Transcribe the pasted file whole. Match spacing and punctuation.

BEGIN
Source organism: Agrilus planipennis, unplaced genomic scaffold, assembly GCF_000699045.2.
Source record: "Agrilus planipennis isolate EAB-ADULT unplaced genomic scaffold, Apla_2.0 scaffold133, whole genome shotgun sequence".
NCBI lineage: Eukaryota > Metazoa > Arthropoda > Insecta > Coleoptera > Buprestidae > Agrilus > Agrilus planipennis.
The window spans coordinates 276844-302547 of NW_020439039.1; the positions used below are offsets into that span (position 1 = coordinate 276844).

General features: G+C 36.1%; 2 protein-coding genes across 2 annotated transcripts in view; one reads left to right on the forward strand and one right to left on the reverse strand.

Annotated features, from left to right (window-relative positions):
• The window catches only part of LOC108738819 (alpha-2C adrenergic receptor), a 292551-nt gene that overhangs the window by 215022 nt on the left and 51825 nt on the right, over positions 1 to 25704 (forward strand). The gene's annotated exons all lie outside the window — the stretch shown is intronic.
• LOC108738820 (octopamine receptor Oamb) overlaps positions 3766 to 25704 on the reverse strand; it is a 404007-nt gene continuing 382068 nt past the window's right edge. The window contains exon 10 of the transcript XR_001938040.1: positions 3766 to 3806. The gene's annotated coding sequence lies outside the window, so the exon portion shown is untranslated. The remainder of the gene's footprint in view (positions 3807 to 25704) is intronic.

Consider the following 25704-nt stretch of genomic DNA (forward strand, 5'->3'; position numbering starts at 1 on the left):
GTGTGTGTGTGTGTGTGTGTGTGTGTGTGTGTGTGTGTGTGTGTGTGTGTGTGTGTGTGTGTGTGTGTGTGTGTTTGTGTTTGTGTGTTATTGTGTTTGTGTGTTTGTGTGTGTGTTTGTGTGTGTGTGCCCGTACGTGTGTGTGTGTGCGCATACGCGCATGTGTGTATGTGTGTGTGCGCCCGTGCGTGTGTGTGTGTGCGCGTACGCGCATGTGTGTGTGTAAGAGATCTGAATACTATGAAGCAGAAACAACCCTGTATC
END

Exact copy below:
Source organism: Agrilus planipennis, unplaced genomic scaffold, assembly GCF_000699045.2.
Source record: "Agrilus planipennis isolate EAB-ADULT unplaced genomic scaffold, Apla_2.0 scaffold133, whole genome shotgun sequence".
NCBI lineage: Eukaryota > Metazoa > Arthropoda > Insecta > Coleoptera > Buprestidae > Agrilus > Agrilus planipennis.
The window spans coordinates 276844-302547 of NW_020439039.1; the positions used below are offsets into that span (position 1 = coordinate 276844).

General features: G+C 36.1%; 2 protein-coding genes across 2 annotated transcripts in view; one reads left to right on the forward strand and one right to left on the reverse strand.

Annotated features, from left to right (window-relative positions):
• The window catches only part of LOC108738819 (alpha-2C adrenergic receptor), a 292551-nt gene that overhangs the window by 215022 nt on the left and 51825 nt on the right, over positions 1 to 25704 (forward strand). The gene's annotated exons all lie outside the window — the stretch shown is intronic.
• LOC108738820 (octopamine receptor Oamb) overlaps positions 3766 to 25704 on the reverse strand; it is a 404007-nt gene continuing 382068 nt past the window's right edge. The window contains exon 10 of the transcript XR_001938040.1: positions 3766 to 3806. The gene's annotated coding sequence lies outside the window, so the exon portion shown is untranslated. The remainder of the gene's footprint in view (positions 3807 to 25704) is intronic.

Consider the following 25704-nt stretch of genomic DNA (forward strand, 5'->3'; position numbering starts at 1 on the left):
GTGTGTGTGTGTGTGTGTGTGTGTGTGTGTGTGTGTGTGTGTGTGTGTGTGTGTGTGTGTGTGTGTGTGTGTGTTTGTGTTTGTGTGTTATTGTGTTTGTGTGTTTGTGTGTGTGTTTGTGTGTGTGTGCCCGTACGTGTGTGTGTGTGCGCATACGCGCATGTGTGTATGTGTGTGTGCGCCCGTGCGTGTGTGTGTGTGCGCGTACGCGCATGTGTGTGTGTAAGAGATCTGAATACTATGAAGCAGAAACAACCCTGTATC